Forbes contributor Peter Ubel calls LeBron James the “King of Junk Food,” in a recent column for the business-finance mag.
This just in: not everyone is a fan of LeBron James.
OK, that’s not really new from Cleveland Cavaliers fans, but this perspective comes from that of a loving parent to one of the millions of kids who idolize LeBron James.
In a piece entitled “Is LeBron James Fattening His Wallet By Fattening Our Kids?” Ubel calls attention to the Miami Heat’s tens of millions in annual endorsement income, much of which comes from such benefactors as Sprite (“sugar water”), Powerade (“glorified sugar water”) and McDonald’s (“the place you wash down fries and burgers with sugar water”).
Ubel describes how huge a fan his son is of LeBron James, and—while his son would never admit to liking Powerade because of James, if he even understands the connection—that it’s clear the advertising world has worked its magic on the 13-year-old. Ubel recognizes that LeBron James has a right to make money endorsing whatever he wants, and, conversely, food manufacturers have a right to advertise their products in the way they think is best.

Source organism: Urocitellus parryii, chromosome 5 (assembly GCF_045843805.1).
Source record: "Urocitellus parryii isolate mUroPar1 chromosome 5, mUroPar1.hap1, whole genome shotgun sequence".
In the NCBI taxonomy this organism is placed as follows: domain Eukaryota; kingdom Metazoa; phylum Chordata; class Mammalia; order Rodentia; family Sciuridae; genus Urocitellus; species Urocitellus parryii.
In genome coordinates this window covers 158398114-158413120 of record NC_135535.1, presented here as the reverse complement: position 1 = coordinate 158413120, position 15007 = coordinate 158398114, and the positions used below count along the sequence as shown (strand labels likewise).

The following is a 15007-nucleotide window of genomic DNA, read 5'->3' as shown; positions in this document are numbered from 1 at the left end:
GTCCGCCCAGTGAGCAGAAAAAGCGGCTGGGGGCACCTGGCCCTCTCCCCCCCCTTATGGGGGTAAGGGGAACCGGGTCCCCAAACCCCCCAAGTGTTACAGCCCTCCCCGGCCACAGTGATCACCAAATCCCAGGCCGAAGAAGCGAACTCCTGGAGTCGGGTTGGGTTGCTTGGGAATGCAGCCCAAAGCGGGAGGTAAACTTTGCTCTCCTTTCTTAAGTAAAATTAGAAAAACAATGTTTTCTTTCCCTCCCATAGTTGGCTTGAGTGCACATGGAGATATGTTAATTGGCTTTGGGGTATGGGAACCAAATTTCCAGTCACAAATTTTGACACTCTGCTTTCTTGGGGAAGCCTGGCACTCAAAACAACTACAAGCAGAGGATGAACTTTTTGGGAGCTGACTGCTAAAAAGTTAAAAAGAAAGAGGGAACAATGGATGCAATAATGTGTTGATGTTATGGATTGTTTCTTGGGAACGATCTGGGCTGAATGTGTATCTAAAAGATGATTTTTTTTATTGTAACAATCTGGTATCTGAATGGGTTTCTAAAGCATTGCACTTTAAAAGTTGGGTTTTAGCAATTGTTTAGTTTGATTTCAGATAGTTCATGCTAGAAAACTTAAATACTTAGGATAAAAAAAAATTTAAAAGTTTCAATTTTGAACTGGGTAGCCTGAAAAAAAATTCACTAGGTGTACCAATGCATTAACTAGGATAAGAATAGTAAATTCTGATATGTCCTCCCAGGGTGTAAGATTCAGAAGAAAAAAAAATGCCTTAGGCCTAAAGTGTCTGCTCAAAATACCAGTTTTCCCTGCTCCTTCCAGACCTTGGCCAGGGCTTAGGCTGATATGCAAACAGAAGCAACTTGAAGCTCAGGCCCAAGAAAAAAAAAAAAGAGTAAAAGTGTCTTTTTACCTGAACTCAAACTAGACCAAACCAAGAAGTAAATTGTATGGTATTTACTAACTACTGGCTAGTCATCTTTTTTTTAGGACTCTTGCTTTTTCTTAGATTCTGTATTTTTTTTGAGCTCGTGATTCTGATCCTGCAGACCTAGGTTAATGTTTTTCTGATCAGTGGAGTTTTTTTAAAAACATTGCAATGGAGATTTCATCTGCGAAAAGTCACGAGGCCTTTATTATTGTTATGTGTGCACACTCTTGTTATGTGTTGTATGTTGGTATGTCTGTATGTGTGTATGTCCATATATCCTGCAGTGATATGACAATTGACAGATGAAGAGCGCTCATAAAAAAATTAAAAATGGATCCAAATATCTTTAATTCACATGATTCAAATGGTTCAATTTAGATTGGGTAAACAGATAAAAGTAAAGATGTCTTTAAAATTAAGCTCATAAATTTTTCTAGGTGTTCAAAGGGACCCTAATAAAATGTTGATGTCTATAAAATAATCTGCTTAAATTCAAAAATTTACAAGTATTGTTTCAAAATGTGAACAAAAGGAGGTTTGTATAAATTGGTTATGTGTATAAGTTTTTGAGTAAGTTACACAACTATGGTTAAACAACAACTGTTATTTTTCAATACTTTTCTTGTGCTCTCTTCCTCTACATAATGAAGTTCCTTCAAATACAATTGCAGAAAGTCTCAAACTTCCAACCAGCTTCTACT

In my opinion, LeBron James should be ashamed to make money endorsing such unhealthy products. So should Peyton Manning, who promotes Pepsi among other fast food items [Papa John's]. These athletes are already wealthy beyond the imagination of mortals like me. They do not need the money from these endorsements, except to fuel their egos – perhaps their desires to have more power and influence than other athletes, or to top each other in annual earnings.
Clearly Ubel has not heard of the Iowa high school teacher who lost 37 lbs. eating only McDonald’s food for 90 days </sarcasm>.
Ubel doesn’t mean to single LeBron and Manning out at the only perpetrators, mind you; he means to single them out as the biggest perpetrators. He links to a study in Pediatrics, an official peer-reviewed journal of the American Academy of Pediatrics, which concludes that of the 512 brands endorsed by professional athletes like LeBron James, food/beverages is the second-largest group with 23.8 percent.
Professional athletes in this sample were associated with 44 different food or beverage brands during 2010. Seventy-nine percent of the 62 food products in athlete-endorsed advertisements were energy-dense and nutrient-poor, and 93.4% of the 46 advertised beverages had 100% of calories from added sugar. Peyton Manningand LeBron James had the most endorsements for energy-dense, nutrient-poor products.
What do you think of Peter Ubel’s indictment of LeBron James? Should LeBron James be more selective about what he endorses?